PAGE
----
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The Kitchen

Arnold Wesker
Royal National Theatre, Olivier Theatre
(2011)

The Kitchen

The works of Sir Arnold Wesker are undergoing a revival at present and he is clearly loving every minute of it. Following the success of Chicken Soup with Barley at the Royal Court, Bijan Sheibani takes a fresh look at the ultimate kitchen sink drama and does it proud.

The Kitchen is the antithesis of the well-made play that was still the staple theatrical fare when it was written. The play puts a microcosm of human nature under the microscope for a fascinating 2½ hours but has little interest in development of any plot.

Though technology has moved on so much in the last half century, the 1959 restaurant kitchen as realised by designer Giles Cadle on a circular stage, is little different from today's equivalent. The one thing that may shock audiences today is the smoking while on duty.

The play is a chilling (but certainly not literally) reminder that a chef's working milieu will be a great preparation for anyone facing a tortuous eternity pleasing Satan in fiery Hell.

Both the setting and the drama are hot, manic and at times deeply uncomfortable. Relationships are ephemeral as are hatreds, enjoyed or suffered at lunch and quite possibly forgotten by dinner.

All that really matters is enduring the pain and serving food that is adequate for the 1,500 customers of a second rate establishment with what seems today a laughably bland menu.

This is largely an ensemble performance with everyone getting some chance to make their mark but few remaining centre stage for long. However, Tom Brooke's Peter, one of two Germans in this league of nations and ironically a boiled fish cook, emerges as a protagonist as the evening develops.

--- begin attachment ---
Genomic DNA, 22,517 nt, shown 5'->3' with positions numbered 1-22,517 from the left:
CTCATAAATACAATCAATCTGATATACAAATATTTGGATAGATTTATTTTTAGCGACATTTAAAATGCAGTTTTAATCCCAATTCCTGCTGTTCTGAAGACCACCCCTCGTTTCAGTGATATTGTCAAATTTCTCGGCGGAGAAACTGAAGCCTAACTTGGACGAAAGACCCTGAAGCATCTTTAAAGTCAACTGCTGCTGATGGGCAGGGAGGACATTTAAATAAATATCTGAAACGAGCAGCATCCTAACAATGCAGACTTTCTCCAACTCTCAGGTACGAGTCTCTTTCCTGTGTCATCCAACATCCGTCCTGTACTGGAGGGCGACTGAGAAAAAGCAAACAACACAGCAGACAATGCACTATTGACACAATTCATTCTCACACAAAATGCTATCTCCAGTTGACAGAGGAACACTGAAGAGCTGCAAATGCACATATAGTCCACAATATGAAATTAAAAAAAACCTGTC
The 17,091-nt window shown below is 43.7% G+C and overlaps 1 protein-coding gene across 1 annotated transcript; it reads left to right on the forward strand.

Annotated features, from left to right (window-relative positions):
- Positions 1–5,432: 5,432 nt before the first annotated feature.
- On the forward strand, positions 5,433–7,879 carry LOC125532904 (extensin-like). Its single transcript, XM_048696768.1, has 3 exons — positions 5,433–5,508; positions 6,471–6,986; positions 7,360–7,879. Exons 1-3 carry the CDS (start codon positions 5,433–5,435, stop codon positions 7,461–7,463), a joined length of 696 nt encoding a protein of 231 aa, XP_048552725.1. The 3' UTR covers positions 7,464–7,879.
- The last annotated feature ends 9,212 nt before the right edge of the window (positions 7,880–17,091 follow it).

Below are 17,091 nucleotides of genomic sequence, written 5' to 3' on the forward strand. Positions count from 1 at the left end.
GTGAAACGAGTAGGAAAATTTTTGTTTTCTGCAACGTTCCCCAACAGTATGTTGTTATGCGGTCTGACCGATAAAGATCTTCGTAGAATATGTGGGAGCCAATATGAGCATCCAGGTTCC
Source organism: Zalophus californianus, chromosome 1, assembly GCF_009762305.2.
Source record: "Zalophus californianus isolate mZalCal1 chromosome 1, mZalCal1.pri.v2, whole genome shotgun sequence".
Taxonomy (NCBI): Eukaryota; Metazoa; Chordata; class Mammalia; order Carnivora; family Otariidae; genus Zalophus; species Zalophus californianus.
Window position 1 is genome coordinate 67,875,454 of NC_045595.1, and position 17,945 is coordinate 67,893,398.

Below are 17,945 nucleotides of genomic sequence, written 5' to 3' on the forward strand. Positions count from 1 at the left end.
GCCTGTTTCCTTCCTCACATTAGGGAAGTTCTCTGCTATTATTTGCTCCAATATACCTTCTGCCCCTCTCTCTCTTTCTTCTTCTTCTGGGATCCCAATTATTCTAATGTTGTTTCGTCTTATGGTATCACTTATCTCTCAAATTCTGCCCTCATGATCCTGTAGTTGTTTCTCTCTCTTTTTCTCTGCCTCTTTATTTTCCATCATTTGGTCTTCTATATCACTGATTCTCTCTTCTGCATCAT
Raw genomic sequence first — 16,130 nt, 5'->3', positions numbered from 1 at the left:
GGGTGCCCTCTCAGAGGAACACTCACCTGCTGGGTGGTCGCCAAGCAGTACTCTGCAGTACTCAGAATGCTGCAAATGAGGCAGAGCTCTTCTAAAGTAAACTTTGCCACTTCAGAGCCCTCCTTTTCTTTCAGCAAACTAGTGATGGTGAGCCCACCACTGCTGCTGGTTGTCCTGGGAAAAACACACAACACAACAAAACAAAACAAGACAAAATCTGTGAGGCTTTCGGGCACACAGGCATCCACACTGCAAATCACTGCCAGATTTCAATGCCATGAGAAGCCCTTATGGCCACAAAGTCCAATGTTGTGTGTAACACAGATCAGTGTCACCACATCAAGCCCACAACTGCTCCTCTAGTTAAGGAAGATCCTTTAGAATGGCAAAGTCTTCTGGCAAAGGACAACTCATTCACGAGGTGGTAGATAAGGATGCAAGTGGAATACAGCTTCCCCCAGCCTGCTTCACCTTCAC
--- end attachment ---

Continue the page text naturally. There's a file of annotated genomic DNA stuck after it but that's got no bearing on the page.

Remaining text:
He is described as "very mad" before even arriving and enthusiastically lives up to that billing. A manic depressive with a great sense of fun and a married mistress, Monique, sensitively played by Katie Lyons, Peter is totally unpredictable.

At times, he is a laugh, at others a wind-up, while in between he is quick to enflame and becomes the catalyst for an explosive finale.

Around them, all life can be observed, usually flying past at breakneck speed. During the early scenes, as we are coming to terms with the operation of the kitchen and its inhabitants, Sheibani and movement director Aline David introduce some lovely elements of physical theatre. This includes freeze frame and accelerated action that, with slapstick and some operatic and balletic allusions, give the kitchen something of the charm of the factory scenes in Charlie Chaplin's Modern Times, while also bringing to mind Steven Berkoff.

Having spent the first half of the play introducing characters and the business side of the operation, the writer gets a little more personal after the interval, allowing his own and some of the characters' philosophies to emerge further.

We also witness Peter's failing attempts to persuade pregnant Monique to leave her husband and have their child.

Brooke copes with a tricky part well, at his best when Peter is deeply depressed, which happens all too often. He also provokes the owner, a patriarchal cold fish named Marango and played by Bruce Myers, to expound his personal philosophy, which might be regarded as neo-Thatcherite Capitalism, a generation before that lady came into the spotlight.

The characterisation throughout is entirely convincing suggesting that Wesker, who apprenticed in just such a kitchen, borrowed liberally from life.

The Kitchen stands up surprisingly well to scrutiny over fifty years on and with Travelex £12 tickets available, should prove popular, especially with those who have ever worked in a restaurant and might enjoy seeing facsimiles of themselves or their colleagues re-created on stage..

Reviewer: Philip Fisher